There are a lot of things that have surprised me about being a vegan, but the most fundamental one has got to be that I’m a vegan in the first place. I used to judge vegans as either hipsters or animal rights nuts who were malnourished and thought they were better than me. That wasn’t who I wanted to be, and the fact that vegans were so devoted to animals when there is so much human suffering in the world kind of pissed me off.
And yet. I was never comfortable eating meat, even as a kid. I had no rationale for why I ate it anyway, besides peer pressure and a mumbled idea of there being a “food chain.” I knew I wasn’t living in accordance with my values, but it wasn’t like that was anything new. I also bought clothing produced in sweatshops and often willfully ignored homeless people. “Why even try when everything’s so f*cked up” was my go-to rational.
It wasn’t until I finally made the leap to becoming a vegetarian that I felt an immense weight lift. It was a relief to stop eating animals, like I had stopped living a lie I didn’t even realize I was lying about. Months later, I finally felt ready to watch the movie Earthlings, which shows real footage of all the ways animals are used for food, clothing, and our entertainment. After I finished, I realized there was no way I could continue eating and wearing some animal products and not others. I made the leap to veganism, though the label continued to make me squirm.
Since then, many things have surprised me about being vegan, but perhaps none more than the seven things on this list.
1. People Get Much More Aggressive With Vegans Than They Do With Vegetarians
As a rule, I don’t bring up my veganism out of nowhere, not even with close friends. I don’t want them to feel like I’m judging them or preaching — plus, I never need to. People always bring it up with me first, and often in a very antagonistic way.
Interestingly, my being a vegetarian was almost never questioned. People never got angry about it or asked me to explain myself unless we were already having an in-depth conversation about the choice to eat animals. Once I became a vegan, however, it was as though everyone, from family members to strangers, demanded proof that I wasn’t an elitist asshole who was losing her mind. Not eating animals, we get. But not eating their secretions or wearing their skin? Too far, you crazy snob! Too far!
In the past year, I’ve learned that this defensive reaction to my personal dietary choices is actually a good way to delicately open up a conversation. When I calmly explain that I’m actually a vegan because of my feminism and fundamental belief in all beings’ right to autonomy over their own bodies, people are confused, but they want to know more.
I don’t eat this way because I find the label “vegan” glamorous or superior — far from it. Usually, it seems to make people presume things about me. I’m vegan simply because since I saw it, I can’t get the images of cows locked into milking machines, pumped full of hormones and crying for their newborn babies, out of my head. But I’m not judging you for eating dairy or meat. That’s because I was you, just a year ago.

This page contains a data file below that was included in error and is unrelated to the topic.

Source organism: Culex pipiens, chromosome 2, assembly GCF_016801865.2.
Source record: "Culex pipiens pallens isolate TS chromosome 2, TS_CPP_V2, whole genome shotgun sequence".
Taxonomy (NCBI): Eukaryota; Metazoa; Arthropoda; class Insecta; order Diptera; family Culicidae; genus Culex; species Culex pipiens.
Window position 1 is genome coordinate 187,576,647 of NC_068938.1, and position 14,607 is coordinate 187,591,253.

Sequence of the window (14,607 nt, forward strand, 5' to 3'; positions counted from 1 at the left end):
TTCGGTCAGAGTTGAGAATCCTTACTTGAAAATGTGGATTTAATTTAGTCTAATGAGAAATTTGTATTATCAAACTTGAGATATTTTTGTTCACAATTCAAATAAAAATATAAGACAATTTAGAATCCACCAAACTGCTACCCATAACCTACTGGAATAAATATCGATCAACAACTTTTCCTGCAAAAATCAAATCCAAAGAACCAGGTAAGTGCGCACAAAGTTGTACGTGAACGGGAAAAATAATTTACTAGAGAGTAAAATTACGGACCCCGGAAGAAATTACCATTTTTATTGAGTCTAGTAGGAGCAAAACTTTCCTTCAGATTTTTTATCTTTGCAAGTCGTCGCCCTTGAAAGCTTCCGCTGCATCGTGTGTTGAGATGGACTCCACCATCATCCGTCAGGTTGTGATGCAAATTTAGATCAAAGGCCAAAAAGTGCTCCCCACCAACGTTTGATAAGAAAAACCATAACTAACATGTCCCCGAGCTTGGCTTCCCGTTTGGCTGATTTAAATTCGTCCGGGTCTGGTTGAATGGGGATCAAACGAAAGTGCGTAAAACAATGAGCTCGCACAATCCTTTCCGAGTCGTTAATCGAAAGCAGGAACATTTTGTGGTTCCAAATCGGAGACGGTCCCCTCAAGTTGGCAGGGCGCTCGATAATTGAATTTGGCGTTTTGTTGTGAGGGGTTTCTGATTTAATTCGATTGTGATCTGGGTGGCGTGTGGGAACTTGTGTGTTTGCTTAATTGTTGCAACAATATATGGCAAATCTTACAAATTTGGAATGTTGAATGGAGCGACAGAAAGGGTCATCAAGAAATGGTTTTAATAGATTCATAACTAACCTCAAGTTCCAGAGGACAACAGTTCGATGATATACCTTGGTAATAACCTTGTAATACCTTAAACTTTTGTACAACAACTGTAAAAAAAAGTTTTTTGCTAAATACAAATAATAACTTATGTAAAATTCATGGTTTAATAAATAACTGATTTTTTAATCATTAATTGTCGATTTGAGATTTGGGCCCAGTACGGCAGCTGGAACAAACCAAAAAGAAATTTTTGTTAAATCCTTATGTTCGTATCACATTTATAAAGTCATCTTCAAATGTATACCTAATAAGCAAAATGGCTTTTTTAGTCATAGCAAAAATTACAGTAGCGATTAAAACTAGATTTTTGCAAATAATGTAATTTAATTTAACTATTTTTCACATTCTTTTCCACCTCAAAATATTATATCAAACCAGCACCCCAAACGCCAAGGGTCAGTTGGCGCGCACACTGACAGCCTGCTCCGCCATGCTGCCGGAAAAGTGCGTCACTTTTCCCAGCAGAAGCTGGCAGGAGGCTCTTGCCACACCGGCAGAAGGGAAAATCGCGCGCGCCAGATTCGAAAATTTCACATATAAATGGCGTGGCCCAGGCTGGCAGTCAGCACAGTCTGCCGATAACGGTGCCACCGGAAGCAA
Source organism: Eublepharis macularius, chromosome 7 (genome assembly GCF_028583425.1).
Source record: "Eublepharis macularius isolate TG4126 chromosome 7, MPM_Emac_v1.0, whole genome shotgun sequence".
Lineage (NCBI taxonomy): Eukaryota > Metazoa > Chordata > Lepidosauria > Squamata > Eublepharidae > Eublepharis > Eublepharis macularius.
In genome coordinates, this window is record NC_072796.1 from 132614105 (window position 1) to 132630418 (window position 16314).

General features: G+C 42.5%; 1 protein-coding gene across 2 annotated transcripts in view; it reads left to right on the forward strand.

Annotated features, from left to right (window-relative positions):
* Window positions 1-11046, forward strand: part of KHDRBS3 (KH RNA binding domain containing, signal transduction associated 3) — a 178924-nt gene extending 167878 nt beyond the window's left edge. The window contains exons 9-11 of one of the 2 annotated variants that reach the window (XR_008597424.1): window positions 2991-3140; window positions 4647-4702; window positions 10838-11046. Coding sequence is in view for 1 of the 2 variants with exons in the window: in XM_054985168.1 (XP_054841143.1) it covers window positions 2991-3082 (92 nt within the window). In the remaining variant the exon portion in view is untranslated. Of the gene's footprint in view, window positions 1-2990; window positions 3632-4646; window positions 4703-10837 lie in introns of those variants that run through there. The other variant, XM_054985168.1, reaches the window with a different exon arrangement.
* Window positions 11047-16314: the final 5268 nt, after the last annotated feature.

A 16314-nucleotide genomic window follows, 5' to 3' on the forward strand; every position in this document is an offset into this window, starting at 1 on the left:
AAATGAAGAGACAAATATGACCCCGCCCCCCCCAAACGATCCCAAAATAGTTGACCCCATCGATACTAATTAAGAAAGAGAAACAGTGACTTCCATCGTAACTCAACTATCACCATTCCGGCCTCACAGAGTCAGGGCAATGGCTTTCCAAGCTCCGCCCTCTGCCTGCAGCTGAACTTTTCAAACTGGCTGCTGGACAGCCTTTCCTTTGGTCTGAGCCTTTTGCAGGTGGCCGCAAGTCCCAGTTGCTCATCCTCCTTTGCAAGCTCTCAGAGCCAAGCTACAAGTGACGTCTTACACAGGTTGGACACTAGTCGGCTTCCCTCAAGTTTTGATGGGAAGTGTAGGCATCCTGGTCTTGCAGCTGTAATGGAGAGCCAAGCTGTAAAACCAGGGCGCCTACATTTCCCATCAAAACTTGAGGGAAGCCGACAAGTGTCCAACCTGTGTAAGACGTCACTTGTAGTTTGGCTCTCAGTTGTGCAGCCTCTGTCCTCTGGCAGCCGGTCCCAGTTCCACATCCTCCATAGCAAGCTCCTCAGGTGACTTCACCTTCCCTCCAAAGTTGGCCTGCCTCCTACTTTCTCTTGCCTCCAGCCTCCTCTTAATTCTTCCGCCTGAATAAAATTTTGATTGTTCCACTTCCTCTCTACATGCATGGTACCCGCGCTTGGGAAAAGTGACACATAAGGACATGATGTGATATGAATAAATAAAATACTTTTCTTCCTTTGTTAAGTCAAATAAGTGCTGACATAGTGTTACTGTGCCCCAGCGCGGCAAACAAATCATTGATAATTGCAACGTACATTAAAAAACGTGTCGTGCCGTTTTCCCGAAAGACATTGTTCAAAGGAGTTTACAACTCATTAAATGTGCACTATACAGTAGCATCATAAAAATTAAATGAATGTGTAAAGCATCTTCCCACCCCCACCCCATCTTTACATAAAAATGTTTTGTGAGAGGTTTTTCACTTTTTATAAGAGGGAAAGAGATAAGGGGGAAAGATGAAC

2. I Don’t Really Get Stuffed Or Bloated Anymore
One of the weirdest, nicest things about going vegan is that a constant complaint I once had — “feeling bloated” — isn’t really an issue anymore. Yes, occasionally when I’m PMSing I will feel a hint of it, but even that’s seemed to have improved by my eating vegan.
What’s even weirder is that even when I eat a huge meal, I also don’t really ever feel “stuffed” anymore. I feel full and satisfied, absolutely. But stuffed? I can’t explain it, but that just doesn’t tend to happen now that I’m not eating meat or dairy. Sure, sometimes I can overdo it on vegan cookies, but even then, the feeling isn’t so much one of being bloated as it is just one of eating a bunch of sugar.
This is likely because I’ve cut out some of the hardest foods for our body to process, and because, like most of us, I had a harder time digesting dairy than I realized. Since I eat a healthy vegan diet — not just cereal and soy milk — when I eat a big meal, it’s often just a lot of delicious veggies, whole grains, and other stuff that your body can usually break down much more easily. Sure, a ton of Brussels sprouts can make you gassy, but the feeling just isn’t the same.
3. I Don’t Miss The Foods I Thought I Would
It also helps that I feel like my culinary world has actually expanded since going vegan. It’s been a great excuse to try new restaurants and foods. Who knew nutritional yeast was the healthiest, tastiest alternative to Parmesan ever? Or that coconut milk yogurt is actually totally delicious and doesn’t make me feel bloated? Or that New York City has a whole world of gourmet vegan restaurants I now have a great excuse to try? I’m eating more new foods now than I was before I cut out animal products. I haven’t even had to say goodbye to my favorite cuisines; it turns out that pretty much all the Indian, Ethiopian, and Asian dishes I loved were all already vegan. If anything, I feel more culinarily adventurous.
3. It’s Been Shockingly Hard To Find A Warm, Ethically-Made Vegan Sweater Under $100